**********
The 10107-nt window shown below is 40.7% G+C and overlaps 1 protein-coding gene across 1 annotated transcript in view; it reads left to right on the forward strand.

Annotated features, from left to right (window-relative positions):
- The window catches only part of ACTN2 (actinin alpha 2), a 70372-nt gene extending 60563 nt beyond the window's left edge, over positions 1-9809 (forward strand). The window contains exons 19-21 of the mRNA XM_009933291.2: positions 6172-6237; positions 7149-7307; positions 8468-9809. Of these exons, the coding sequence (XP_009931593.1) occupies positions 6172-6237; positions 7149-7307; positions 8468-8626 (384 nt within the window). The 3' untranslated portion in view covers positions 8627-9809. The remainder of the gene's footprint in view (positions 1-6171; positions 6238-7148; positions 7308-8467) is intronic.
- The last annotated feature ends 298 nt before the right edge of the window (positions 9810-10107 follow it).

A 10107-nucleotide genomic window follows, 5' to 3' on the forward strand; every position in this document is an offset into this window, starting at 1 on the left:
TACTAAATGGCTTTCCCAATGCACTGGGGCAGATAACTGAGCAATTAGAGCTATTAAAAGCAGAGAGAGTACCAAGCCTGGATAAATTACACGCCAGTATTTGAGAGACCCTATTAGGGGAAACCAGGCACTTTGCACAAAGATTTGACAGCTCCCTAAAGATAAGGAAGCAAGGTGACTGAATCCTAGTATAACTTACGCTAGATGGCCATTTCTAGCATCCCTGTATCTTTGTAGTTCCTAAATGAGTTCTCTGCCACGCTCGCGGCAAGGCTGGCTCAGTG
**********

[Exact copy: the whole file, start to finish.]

The 10107-nt window shown below is 40.7% G+C and overlaps 1 protein-coding gene across 1 annotated transcript in view; it reads left to right on the forward strand.

Annotated features, from left to right (window-relative positions):
- The window catches only part of ACTN2 (actinin alpha 2), a 70372-nt gene extending 60563 nt beyond the window's left edge, over positions 1-9809 (forward strand). The window contains exons 19-21 of the mRNA XM_009933291.2: positions 6172-6237; positions 7149-7307; positions 8468-9809. Of these exons, the coding sequence (XP_009931593.1) occupies positions 6172-6237; positions 7149-7307; positions 8468-8626 (384 nt within the window). The 3' untranslated portion in view covers positions 8627-9809. The remainder of the gene's footprint in view (positions 1-6171; positions 6238-7148; positions 7308-8467) is intronic.
- The last annotated feature ends 298 nt before the right edge of the window (positions 9810-10107 follow it).

A 10107-nucleotide genomic window follows, 5' to 3' on the forward strand; every position in this document is an offset into this window, starting at 1 on the left:
TACTAAATGGCTTTCCCAATGCACTGGGGCAGATAACTGAGCAATTAGAGCTATTAAAAGCAGAGAGAGTACCAAGCCTGGATAAATTACACGCCAGTATTTGAGAGACCCTATTAGGGGAAACCAGGCACTTTGCACAAAGATTTGACAGCTCCCTAAAGATAAGGAAGCAAGGTGACTGAATCCTAGTATAACTTACGCTAGATGGCCATTTCTAGCATCCCTGTATCTTTGTAGTTCCTAAATGAGTTCTCTGCCACGCTCGCGGCAAGGCTGGCTCAGTG